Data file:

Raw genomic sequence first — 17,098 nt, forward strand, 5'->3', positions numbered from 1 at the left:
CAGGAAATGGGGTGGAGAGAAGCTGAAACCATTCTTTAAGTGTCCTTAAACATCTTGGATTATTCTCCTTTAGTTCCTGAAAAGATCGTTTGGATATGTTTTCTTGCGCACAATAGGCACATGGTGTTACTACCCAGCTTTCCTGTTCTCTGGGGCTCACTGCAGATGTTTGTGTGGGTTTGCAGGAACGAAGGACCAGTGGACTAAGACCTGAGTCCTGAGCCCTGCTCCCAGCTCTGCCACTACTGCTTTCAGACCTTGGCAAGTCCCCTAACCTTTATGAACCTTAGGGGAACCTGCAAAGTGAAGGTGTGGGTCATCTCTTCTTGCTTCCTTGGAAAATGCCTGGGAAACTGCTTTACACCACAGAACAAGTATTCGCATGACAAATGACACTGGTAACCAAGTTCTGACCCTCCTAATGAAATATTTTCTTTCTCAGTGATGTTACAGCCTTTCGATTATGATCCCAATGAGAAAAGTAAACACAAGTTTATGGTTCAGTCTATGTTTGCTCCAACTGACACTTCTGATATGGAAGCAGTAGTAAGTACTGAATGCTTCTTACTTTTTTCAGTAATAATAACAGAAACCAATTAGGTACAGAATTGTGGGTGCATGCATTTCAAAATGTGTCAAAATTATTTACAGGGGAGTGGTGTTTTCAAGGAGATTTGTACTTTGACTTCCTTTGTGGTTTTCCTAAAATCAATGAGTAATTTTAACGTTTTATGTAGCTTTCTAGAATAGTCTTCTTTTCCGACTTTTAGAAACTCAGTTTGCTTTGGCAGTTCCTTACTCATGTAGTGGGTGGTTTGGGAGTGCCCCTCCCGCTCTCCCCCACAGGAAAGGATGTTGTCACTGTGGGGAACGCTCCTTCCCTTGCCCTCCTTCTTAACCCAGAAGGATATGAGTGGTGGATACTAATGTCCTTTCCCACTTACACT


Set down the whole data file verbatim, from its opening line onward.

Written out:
Raw genomic sequence first — 17,098 nt, forward strand, 5'->3', positions numbered from 1 at the left:
CAGGAAATGGGGTGGAGAGAAGCTGAAACCATTCTTTAAGTGTCCTTAAACATCTTGGATTATTCTCCTTTAGTTCCTGAAAAGATCGTTTGGATATGTTTTCTTGCGCACAATAGGCACATGGTGTTACTACCCAGCTTTCCTGTTCTCTGGGGCTCACTGCAGATGTTTGTGTGGGTTTGCAGGAACGAAGGACCAGTGGACTAAGACCTGAGTCCTGAGCCCTGCTCCCAGCTCTGCCACTACTGCTTTCAGACCTTGGCAAGTCCCCTAACCTTTATGAACCTTAGGGGAACCTGCAAAGTGAAGGTGTGGGTCATCTCTTCTTGCTTCCTTGGAAAATGCCTGGGAAACTGCTTTACACCACAGAACAAGTATTCGCATGACAAATGACACTGGTAACCAAGTTCTGACCCTCCTAATGAAATATTTTCTTTCTCAGTGATGTTACAGCCTTTCGATTATGATCCCAATGAGAAAAGTAAACACAAGTTTATGGTTCAGTCTATGTTTGCTCCAACTGACACTTCTGATATGGAAGCAGTAGTAAGTACTGAATGCTTCTTACTTTTTTCAGTAATAATAACAGAAACCAATTAGGTACAGAATTGTGGGTGCATGCATTTCAAAATGTGTCAAAATTATTTACAGGGGAGTGGTGTTTTCAAGGAGATTTGTACTTTGACTTCCTTTGTGGTTTTCCTAAAATCAATGAGTAATTTTAACGTTTTATGTAGCTTTCTAGAATAGTCTTCTTTTCCGACTTTTAGAAACTCAGTTTGCTTTGGCAGTTCCTTACTCATGTAGTGGGTGGTTTGGGAGTGCCCCTCCCGCTCTCCCCCACAGGAAAGGATGTTGTCACTGTGGGGAACGCTCCTTCCCTTGCCCTCCTTCTTAACCCAGAAGGATATGAGTGGTGGATACTAATGTCCTTTCCCACTTACACT